Today’s DOL Unemployment Insurance Weekly Claims shows no improvement in the insured employment situation.
The non-seasonal adjusted initial claims at 857,148 are up by 20,140 when compared to the previous week. Also, the non-seasonal adjusted continuous insured unemployed at 13,197,059 has increased by 54,472 over the last week.
Also, the total persons claiming some form of UI benefit as of August 22 are reported by the DOL as 29,605,064, an increase of 380,379 from last week’s upward revised figure.
These figures signal there is no improvement in return to work numbers and no easing of the Covid-19 recession.
The figure below shows that currently, the lowest unemployment rate should be 18.4%. And, if one added the historic 2.6% UER-PCR spread, then the actual unemployment rate should be 21.0%.
In the current Covid-19 situation, we believe that the only meaningful figures from the DOL’s weekly report are:
- The non-seasonal adjusted Insured Unemployed.
- The total of all persons claiming unemployment benefits in all programs, which includes persons receiving Covid-19 relief who would normally not fall into the insured employed, e.g. self-employed tech workers.
In the figure above we graph the following:
- The monthly unemployment rate (UER) as published by the BLS, plotted 2 weeks earlier from the reporting date. (The May UER which is published beginning June is plotted from mid-May to mid-June.)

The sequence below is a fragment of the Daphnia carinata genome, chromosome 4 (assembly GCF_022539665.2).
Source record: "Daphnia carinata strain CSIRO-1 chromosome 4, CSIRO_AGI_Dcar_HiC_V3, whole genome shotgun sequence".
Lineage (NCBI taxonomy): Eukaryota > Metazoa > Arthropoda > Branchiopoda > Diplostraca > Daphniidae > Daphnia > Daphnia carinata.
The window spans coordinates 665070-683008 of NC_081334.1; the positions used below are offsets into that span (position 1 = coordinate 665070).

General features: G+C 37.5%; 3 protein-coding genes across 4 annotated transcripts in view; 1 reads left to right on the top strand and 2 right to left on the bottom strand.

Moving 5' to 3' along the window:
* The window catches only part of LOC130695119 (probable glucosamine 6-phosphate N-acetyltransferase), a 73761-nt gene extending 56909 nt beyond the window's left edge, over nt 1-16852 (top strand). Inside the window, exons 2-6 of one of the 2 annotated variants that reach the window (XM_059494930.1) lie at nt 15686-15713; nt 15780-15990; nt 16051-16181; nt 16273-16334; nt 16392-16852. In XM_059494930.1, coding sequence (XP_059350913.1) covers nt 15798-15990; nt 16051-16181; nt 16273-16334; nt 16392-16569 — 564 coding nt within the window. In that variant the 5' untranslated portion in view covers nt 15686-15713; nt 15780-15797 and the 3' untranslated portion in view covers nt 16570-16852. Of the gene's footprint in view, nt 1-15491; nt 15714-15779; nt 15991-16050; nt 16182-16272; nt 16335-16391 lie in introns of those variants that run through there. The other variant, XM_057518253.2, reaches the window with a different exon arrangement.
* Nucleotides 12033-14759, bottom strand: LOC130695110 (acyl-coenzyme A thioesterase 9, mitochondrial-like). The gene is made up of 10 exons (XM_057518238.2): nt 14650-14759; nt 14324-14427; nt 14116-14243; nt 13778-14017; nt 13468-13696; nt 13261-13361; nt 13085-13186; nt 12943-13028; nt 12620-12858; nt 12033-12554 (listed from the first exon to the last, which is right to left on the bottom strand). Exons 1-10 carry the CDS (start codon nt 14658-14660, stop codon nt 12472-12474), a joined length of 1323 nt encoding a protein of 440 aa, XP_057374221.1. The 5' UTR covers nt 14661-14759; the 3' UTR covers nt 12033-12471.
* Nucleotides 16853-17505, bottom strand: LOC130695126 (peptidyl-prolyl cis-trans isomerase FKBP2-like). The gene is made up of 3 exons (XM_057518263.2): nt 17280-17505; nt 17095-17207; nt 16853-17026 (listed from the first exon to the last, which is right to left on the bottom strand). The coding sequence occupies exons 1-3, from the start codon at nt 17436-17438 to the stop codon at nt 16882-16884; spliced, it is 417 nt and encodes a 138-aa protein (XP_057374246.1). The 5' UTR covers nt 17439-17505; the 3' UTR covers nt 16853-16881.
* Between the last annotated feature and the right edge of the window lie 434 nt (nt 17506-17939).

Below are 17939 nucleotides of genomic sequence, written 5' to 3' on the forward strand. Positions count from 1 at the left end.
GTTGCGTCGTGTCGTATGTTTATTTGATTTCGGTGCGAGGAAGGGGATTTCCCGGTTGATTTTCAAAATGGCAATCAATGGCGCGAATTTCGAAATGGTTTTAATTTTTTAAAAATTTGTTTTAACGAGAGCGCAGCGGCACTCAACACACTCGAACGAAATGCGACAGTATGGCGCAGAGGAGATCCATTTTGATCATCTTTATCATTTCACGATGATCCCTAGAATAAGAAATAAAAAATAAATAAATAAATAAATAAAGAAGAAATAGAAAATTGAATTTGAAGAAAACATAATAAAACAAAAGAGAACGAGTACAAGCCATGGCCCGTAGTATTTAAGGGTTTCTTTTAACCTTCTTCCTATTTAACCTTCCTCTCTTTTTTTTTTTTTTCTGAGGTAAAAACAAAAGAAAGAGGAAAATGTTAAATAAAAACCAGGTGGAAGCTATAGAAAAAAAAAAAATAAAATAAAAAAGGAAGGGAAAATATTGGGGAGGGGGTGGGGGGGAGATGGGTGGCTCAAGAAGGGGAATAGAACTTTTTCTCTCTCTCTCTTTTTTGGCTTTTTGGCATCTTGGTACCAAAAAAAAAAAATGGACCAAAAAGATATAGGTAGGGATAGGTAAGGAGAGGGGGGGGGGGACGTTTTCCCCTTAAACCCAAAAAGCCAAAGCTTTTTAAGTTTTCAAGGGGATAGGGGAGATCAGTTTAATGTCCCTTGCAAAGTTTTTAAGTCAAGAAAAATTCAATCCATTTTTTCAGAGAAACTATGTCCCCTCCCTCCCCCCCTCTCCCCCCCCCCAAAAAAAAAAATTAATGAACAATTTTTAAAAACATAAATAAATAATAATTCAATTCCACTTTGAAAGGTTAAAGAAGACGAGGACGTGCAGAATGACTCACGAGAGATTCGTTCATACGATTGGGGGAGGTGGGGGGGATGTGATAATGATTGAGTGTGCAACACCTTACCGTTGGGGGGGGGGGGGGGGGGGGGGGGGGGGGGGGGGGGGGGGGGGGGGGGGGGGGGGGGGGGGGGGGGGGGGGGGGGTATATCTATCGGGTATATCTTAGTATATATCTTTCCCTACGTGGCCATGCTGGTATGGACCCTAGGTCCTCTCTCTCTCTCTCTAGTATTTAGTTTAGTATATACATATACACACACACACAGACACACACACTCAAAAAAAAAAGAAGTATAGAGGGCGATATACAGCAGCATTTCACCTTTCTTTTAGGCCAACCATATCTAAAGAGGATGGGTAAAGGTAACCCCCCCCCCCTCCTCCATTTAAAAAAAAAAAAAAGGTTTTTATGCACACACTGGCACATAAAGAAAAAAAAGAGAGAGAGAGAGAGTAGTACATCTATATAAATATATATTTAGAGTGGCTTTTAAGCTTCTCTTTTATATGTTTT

- The insured unemployed rate (IUR) is the percentage of insured unemployed persons (not seasonally adjusted) of the labor force. (The number of insured unemployed is published every Thursday, looking back 2 weeks in the DOL’s weekly Unemployment Insurance Weekly Claims report. The labor force is published monthly by the BLS with the Employment Situation Summary.)
- The unemployed persons claiming rate (PCR) is the percentage of persons of the labor force claiming UI benefits in all programs, including the insured unemployed. (The total number of persons claiming benefit is published weekly looking three weeks back.)
- The UER-IUR spread, historically at 2.6% (2019 average)
- The UER-PCR spread, also historically at 2.6%, as the majority of persons claiming benefit were the insured unemployed.
A recovery would be indicated by the following:
- Significant and continued decline in the insured unemployment rate, together with a
- significant decline of total persons claiming benefit, which implies
- the UER-PCR spread is approaching its historic value of 2.6%.
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